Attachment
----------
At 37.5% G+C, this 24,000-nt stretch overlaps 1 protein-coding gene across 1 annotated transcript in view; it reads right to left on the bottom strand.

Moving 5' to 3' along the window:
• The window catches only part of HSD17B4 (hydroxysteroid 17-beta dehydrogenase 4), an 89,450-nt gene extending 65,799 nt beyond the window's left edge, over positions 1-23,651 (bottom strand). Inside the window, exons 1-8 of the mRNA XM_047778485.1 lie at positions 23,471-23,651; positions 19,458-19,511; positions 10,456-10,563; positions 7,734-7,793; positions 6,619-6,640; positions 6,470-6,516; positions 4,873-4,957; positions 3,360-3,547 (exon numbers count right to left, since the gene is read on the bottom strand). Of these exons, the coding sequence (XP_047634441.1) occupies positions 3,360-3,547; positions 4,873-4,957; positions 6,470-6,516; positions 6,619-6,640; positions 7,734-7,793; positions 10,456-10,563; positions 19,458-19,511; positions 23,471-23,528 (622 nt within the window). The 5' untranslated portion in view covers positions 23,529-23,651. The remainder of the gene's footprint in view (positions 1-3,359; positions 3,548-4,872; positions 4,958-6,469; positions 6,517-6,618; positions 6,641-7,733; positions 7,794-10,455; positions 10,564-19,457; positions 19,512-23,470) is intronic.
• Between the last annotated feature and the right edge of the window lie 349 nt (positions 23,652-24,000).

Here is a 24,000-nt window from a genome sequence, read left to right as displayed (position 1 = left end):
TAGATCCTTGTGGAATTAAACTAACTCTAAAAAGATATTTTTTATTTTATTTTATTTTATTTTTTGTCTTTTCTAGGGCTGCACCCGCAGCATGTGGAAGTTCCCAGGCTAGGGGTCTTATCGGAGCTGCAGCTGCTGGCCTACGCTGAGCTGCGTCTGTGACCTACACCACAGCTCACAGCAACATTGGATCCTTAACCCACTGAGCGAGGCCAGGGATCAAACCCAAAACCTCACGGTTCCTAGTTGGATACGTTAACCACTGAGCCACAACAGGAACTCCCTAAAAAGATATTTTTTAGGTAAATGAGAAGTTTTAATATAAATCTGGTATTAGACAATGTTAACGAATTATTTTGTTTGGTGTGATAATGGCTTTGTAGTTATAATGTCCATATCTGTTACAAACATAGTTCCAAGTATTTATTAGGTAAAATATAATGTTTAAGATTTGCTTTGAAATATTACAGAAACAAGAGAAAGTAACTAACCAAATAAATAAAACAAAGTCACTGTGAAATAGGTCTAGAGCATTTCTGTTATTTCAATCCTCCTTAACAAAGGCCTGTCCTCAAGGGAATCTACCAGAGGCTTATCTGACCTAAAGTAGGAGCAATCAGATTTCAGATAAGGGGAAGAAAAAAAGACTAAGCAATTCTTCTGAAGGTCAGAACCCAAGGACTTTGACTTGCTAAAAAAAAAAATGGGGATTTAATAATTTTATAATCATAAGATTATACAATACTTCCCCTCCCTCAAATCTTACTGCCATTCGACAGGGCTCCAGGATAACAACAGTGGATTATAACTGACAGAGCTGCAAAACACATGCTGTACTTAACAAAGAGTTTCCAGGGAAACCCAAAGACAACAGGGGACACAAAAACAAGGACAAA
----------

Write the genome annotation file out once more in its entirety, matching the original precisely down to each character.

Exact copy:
At 37.5% G+C, this 24,000-nt stretch overlaps 1 protein-coding gene across 1 annotated transcript in view; it reads right to left on the bottom strand.

Moving 5' to 3' along the window:
• The window catches only part of HSD17B4 (hydroxysteroid 17-beta dehydrogenase 4), an 89,450-nt gene extending 65,799 nt beyond the window's left edge, over positions 1-23,651 (bottom strand). Inside the window, exons 1-8 of the mRNA XM_047778485.1 lie at positions 23,471-23,651; positions 19,458-19,511; positions 10,456-10,563; positions 7,734-7,793; positions 6,619-6,640; positions 6,470-6,516; positions 4,873-4,957; positions 3,360-3,547 (exon numbers count right to left, since the gene is read on the bottom strand). Of these exons, the coding sequence (XP_047634441.1) occupies positions 3,360-3,547; positions 4,873-4,957; positions 6,470-6,516; positions 6,619-6,640; positions 7,734-7,793; positions 10,456-10,563; positions 19,458-19,511; positions 23,471-23,528 (622 nt within the window). The 5' untranslated portion in view covers positions 23,529-23,651. The remainder of the gene's footprint in view (positions 1-3,359; positions 3,548-4,872; positions 4,958-6,469; positions 6,517-6,618; positions 6,641-7,733; positions 7,794-10,455; positions 10,564-19,457; positions 19,512-23,470) is intronic.
• Between the last annotated feature and the right edge of the window lie 349 nt (positions 23,652-24,000).

Here is a 24,000-nt window from a genome sequence, read left to right as displayed (position 1 = left end):
TAGATCCTTGTGGAATTAAACTAACTCTAAAAAGATATTTTTTATTTTATTTTATTTTATTTTTTGTCTTTTCTAGGGCTGCACCCGCAGCATGTGGAAGTTCCCAGGCTAGGGGTCTTATCGGAGCTGCAGCTGCTGGCCTACGCTGAGCTGCGTCTGTGACCTACACCACAGCTCACAGCAACATTGGATCCTTAACCCACTGAGCGAGGCCAGGGATCAAACCCAAAACCTCACGGTTCCTAGTTGGATACGTTAACCACTGAGCCACAACAGGAACTCCCTAAAAAGATATTTTTTAGGTAAATGAGAAGTTTTAATATAAATCTGGTATTAGACAATGTTAACGAATTATTTTGTTTGGTGTGATAATGGCTTTGTAGTTATAATGTCCATATCTGTTACAAACATAGTTCCAAGTATTTATTAGGTAAAATATAATGTTTAAGATTTGCTTTGAAATATTACAGAAACAAGAGAAAGTAACTAACCAAATAAATAAAACAAAGTCACTGTGAAATAGGTCTAGAGCATTTCTGTTATTTCAATCCTCCTTAACAAAGGCCTGTCCTCAAGGGAATCTACCAGAGGCTTATCTGACCTAAAGTAGGAGCAATCAGATTTCAGATAAGGGGAAGAAAAAAAGACTAAGCAATTCTTCTGAAGGTCAGAACCCAAGGACTTTGACTTGCTAAAAAAAAAAATGGGGATTTAATAATTTTATAATCATAAGATTATACAATACTTCCCCTCCCTCAAATCTTACTGCCATTCGACAGGGCTCCAGGATAACAACAGTGGATTATAACTGACAGAGCTGCAAAACACATGCTGTACTTAACAAAGAGTTTCCAGGGAAACCCAAAGACAACAGGGGACACAAAAACAAGGACAAA